Unknown 8085 opcodes
perlpowers at gmail.com
Wed Jan 11 11:21:19 CST 2017
Sorry for the double reply.
It's definitely ASCII data and not code. There's also seems to be some
other constant data in the middle, but translating the byte values as ASCII
"Telephone Details [few odd bytes]Select "
Where [few odd bytes] is 01 04 05 08 which is presumable some other
constant data, or some delimiters related to the strings.
On Wed, Jan 11, 2017 at 10:16 AM, Hayden Kroepfl <perlpowers at gmail.com>
> Another possibility could be self-modifying mode, something somewhere else
> could be writing over this code once it's running. Though that would be
> assuming it's in RAM. Though the code around these instructions seems
> confusing. Looking at the values it almost looks like it's ASCII text and
> not actual code data. I see numbers in the 0x40 and 0x60 range which are
> the ASCII lowercase and uppercase letters. Along with 0x20 which is a
> space. Perhaps try interpreting the data as data instead of code?
> On Wed, Jan 11, 2017 at 10:10 AM, Adrian Graham <binarydinosaurs at gmail.com
> > wrote:
>> Hi folks,
>> Any 8085 assembler geeks in the house?
>> Official Intel docs don't seem to be helping with this one, I have 8085
>> D8741A peripheral controller dumps both containing several opcodes that
>> disassemblers aren't recognising and any docs I've been looking through
>> either 8085 instructions or the UPI instruction set don't seem to feature
>> them either.
>> The codes are 0x08, 0x10, 0x18, 0x28, 0x38,0xD9, 0xDD and 0xED.
>> 0x08 nearly always follows a 0x01 LXI B instruction, the others don't seem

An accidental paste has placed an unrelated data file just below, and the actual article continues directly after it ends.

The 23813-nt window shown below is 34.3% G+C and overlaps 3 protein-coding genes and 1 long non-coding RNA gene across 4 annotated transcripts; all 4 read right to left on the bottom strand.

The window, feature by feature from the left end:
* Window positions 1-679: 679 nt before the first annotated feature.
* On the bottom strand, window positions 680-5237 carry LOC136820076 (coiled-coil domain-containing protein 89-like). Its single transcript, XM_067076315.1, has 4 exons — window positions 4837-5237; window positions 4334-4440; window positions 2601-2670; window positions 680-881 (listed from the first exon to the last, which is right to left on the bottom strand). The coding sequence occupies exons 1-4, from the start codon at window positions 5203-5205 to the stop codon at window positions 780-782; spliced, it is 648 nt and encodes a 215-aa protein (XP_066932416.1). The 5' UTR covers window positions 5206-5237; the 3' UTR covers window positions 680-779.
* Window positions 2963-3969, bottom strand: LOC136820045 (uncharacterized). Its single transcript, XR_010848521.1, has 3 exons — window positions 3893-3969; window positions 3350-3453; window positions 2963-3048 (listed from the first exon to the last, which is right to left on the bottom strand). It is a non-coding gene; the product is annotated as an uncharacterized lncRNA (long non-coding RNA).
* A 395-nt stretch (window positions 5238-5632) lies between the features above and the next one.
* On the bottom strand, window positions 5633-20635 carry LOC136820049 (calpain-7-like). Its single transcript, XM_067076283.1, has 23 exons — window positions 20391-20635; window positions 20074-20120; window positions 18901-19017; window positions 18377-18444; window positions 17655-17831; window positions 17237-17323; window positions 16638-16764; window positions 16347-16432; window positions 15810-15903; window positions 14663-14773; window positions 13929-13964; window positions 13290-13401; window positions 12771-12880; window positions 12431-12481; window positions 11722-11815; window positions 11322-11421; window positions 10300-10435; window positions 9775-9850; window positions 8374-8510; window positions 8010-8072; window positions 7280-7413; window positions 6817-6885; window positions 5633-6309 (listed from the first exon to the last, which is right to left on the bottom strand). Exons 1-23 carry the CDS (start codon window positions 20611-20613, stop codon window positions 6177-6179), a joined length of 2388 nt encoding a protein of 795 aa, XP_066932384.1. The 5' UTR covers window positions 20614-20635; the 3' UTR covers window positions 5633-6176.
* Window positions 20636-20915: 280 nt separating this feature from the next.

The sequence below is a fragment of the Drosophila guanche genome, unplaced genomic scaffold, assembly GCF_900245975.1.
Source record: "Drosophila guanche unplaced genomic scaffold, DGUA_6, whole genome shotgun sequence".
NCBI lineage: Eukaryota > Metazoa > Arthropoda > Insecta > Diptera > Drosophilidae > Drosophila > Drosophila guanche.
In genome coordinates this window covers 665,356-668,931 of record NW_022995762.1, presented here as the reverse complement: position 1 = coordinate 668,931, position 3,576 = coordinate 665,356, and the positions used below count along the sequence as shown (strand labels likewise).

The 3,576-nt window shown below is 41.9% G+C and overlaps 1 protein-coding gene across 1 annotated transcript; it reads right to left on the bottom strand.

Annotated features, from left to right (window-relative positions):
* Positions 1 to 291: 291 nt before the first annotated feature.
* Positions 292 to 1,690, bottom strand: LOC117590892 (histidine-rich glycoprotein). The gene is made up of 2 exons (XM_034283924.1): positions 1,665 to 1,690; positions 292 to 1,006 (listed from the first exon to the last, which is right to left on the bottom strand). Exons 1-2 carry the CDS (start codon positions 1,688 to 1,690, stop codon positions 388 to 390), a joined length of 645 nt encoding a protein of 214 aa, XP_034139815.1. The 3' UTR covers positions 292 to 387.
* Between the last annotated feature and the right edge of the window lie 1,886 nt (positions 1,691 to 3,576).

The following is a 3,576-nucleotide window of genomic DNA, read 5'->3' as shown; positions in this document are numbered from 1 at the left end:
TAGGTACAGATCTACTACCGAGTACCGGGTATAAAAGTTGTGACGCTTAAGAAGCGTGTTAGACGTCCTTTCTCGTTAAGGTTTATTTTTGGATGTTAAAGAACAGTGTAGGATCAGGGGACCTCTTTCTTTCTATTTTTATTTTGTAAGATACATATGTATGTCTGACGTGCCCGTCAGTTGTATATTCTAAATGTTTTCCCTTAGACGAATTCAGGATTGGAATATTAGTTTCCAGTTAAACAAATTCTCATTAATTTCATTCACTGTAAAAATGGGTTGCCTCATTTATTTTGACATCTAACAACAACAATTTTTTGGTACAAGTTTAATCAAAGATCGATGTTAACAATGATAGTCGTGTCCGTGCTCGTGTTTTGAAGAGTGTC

>> to have an obvious pattern.
>> I've pondered if 0x10 is INC @R0 because the binary for that is 0001 000x
>> where x is either 0 or 1.
>> By the same reasoning 0xD9 could be XRL A,R1 (opcode 11011xxx) and 0xDD
>> could be XRL A,R5 but can't match the others. Also the surrounding code
>> doesn't mention those registers.
>> Example 8085 code fragment:
>> 3440 1792 09 DAD B
>> 3441 1793 01 01 08 LXI B,0801H
>> 3442 1796 08 UNRECOGNIZED
>> 3443 1797 12 STAX D
>> 3444 1798 0D DCR C
>> 3445 1799 54 MOV D,H
>> 3446 179A 65 MOV H,L
>> 3447 179B 6C MOV L,H
>> 3448 179C 65 MOV H,L
>> 3449 179D 70 MOV M,B
>> 3450 179E 68 MOV L,B
>> 3451 179F 6F MOV L,A
>> 3452 17A0 6E MOV L,M
>> 3453 17A1 65 MOV H,L
>> 3454 17A2 20 RIM
>> 3455 17A3 44 MOV B,H
>> 3456 17A4 65 MOV H,L
>> 3457 17A5 74 MOV M,H
>> 3458 17A6 61 MOV H,C
>> 3459 17A7 69 MOV L,C
>> 3460 17A8 6C MOV L,H
>> 3461 17A9 73 MOV M,E
>> 3462 17AA 01 04 05 LXI B,0504H
>> 3463 17AD 08 UNRECOGNIZED
>> 3464 17AE 17 RAL
>> 3465 17AF 53 MOV D,E
>> 3466 17B0 65 MOV H,L
>> 3467 17B1 6C MOV L,H
>> 3468 17B2 65 MOV H,L
>> 3469 17B3 63 MOV H,E
>> 3470 17B4 74 MOV M,H
>> 3471 17B5 20 RIM
>> Owner of Binary Dinosaurs, the UK's biggest home computer collection?
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